With the holidays around the corner, you may have concerns about your child custody holiday schedule, particularly in the midst of the current COVID-19 restrictions. And with good reason. Many couples here in California are not only dealing with COVID concerns generally as they apply to shared custody and visitation, but are especially anxious when you throw in large family celebrations which we now understand are some of the main ways that the virus is transmitted.
As a co-parent, you may be concerned about:
- Your child traveling during the pandemic
- The other parent living in a COVID-19 hotspot
- The other parent not taking the amount of precautions you feel are necessary
- The other parent potentially exposing your child to a large group of family members during holiday get-togethers
COVID-19 has further complicated an already complex situation when two ex-spouses have differing viewpoints and concerns, especially now with the current spikes in cases around the country. For parents who already have holiday schedules in place, how will our current health crisis impact your court-ordered agreement?
Consulting Your Attorney
Although you have very valid concerns, you should never stop following your custody agreement and refuse to abide by it, even during the Pandemic. The consequences of violating your agreement aren’t worth the risk.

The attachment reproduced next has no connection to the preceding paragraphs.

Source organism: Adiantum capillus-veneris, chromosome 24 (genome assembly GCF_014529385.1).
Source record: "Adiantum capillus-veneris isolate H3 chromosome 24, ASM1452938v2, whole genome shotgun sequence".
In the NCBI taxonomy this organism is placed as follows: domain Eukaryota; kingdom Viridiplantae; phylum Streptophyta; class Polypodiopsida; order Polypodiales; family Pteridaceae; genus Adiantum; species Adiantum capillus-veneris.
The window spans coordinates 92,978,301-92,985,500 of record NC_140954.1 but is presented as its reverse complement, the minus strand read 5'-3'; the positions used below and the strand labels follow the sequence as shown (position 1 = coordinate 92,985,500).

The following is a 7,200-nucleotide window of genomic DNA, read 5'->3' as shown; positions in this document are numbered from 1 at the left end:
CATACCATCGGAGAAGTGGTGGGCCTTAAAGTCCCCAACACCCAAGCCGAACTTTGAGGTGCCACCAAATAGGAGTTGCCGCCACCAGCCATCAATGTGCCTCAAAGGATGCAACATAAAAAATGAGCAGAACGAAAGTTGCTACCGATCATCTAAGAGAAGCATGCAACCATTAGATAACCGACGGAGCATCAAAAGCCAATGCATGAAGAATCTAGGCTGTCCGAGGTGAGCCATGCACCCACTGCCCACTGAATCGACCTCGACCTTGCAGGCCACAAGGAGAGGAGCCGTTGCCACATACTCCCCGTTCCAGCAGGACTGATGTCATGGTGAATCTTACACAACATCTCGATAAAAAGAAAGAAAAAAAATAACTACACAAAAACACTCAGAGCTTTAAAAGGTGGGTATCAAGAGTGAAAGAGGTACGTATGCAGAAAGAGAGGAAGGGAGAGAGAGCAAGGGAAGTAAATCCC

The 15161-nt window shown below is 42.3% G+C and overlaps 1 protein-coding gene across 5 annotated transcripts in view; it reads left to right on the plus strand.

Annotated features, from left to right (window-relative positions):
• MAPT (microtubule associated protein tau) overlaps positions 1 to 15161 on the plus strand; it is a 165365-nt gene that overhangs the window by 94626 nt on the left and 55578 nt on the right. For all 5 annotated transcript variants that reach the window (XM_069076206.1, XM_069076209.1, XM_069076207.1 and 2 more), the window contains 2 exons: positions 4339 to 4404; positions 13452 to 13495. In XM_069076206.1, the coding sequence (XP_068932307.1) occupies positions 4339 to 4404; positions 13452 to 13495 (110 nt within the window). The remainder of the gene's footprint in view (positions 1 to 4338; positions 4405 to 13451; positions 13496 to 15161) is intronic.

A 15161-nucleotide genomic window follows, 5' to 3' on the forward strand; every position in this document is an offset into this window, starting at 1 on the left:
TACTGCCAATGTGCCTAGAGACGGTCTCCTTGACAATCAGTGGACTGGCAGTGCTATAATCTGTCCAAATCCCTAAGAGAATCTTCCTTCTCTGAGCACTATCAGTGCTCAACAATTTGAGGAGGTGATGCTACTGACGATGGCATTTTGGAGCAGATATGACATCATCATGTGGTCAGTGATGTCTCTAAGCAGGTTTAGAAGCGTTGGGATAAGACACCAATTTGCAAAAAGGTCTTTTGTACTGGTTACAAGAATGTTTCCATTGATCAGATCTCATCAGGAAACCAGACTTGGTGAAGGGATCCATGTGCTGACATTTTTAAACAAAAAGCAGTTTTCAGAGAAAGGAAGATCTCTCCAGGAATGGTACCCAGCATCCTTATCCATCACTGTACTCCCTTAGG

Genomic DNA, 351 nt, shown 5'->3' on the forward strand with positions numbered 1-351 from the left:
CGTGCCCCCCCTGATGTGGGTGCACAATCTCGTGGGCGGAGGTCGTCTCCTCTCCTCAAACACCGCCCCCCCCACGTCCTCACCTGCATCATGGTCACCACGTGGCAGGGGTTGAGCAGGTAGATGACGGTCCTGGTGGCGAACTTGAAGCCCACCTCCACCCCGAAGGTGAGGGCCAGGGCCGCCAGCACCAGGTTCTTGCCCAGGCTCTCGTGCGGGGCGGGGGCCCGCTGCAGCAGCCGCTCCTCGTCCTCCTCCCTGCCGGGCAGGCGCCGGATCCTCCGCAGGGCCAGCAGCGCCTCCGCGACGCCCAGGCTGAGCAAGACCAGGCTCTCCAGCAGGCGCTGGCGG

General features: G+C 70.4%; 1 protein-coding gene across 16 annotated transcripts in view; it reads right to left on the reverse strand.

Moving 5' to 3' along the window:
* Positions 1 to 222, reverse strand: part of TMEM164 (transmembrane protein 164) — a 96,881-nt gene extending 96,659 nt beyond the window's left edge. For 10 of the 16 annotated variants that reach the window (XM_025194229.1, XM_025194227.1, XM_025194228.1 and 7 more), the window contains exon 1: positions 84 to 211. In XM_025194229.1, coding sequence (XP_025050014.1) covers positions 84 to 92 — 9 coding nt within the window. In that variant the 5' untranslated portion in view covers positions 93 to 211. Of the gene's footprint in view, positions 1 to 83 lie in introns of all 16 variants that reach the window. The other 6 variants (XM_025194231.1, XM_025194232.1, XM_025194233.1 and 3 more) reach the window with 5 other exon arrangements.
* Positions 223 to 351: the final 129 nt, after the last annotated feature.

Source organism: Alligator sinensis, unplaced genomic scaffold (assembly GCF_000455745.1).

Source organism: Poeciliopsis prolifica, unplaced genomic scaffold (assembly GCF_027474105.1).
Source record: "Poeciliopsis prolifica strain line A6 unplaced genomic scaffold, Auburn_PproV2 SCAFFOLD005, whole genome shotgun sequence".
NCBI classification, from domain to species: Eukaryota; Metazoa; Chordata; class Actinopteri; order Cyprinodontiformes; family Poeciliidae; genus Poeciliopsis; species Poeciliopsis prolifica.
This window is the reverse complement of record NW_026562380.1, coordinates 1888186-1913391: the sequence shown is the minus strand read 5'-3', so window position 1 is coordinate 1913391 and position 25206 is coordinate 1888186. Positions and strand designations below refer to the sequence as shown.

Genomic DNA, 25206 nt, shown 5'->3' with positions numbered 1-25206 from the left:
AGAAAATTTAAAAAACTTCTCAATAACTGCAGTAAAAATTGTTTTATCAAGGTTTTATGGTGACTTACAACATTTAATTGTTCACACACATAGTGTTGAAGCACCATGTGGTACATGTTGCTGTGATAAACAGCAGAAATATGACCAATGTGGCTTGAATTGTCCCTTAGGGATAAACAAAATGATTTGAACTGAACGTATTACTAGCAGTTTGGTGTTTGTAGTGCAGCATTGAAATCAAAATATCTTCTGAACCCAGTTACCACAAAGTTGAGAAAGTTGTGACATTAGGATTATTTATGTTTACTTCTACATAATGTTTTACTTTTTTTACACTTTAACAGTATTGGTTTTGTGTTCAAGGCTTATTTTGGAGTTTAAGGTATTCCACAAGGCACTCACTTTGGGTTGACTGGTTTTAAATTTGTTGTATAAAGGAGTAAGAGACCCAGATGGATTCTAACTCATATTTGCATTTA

What you should do is consult with your attorney to discuss all of your options and decide on the best course of action for you. Your lawyer understands the dynamics of your relationship with your co-parent and can make recommendations that may work best within those dynamics.
Your attorney may recommend that you personally communicate with your ex in email form so you have a record of the communication. Your attorney may help you draft the communication to rationally explain concerns and how you are considering the best interest of the child. It’s important not to be accusatory or antagonistic in this communication.
In an extreme case where your co-parent has been dealing with COVID recklessly and is not willing to consider your concerns, your lawyer may need to file for an emergency custody modification. The court will always consider what is in the best interests of the child and make a decision accordingly.
Cooperating with Your Co-Parent
In the best case scenario, ex-spouses will understand the impact of the current crisis and will err on the side of the child’s health and wellbeing. Self-modifying your holiday visitation may demand some creativity but it can be well worth the effort.
In the case where your co-parent lives out of state and your child typically travels by plane, you can make arrangements to drive, even meeting halfway. The co-parent may agree to hold a smaller gathering of family members or ask anyone attending to first test negative for the virus. You may just agree to have a holiday call via video platform. The key is to work cooperatively and stay calm.
Get Professional Guidance
If you need guidance on maneuvering your child custody holiday schedule during the current pandemic, you should get the advice of a skilled family lawyer in California to help you decide what steps to take. The legal team at Gale, Angelo, Johnson & Pruett is here to help and support you in getting through these tough times together. We would be happy to advocate on your behalf. Schedule a conference to have your custody questions answered.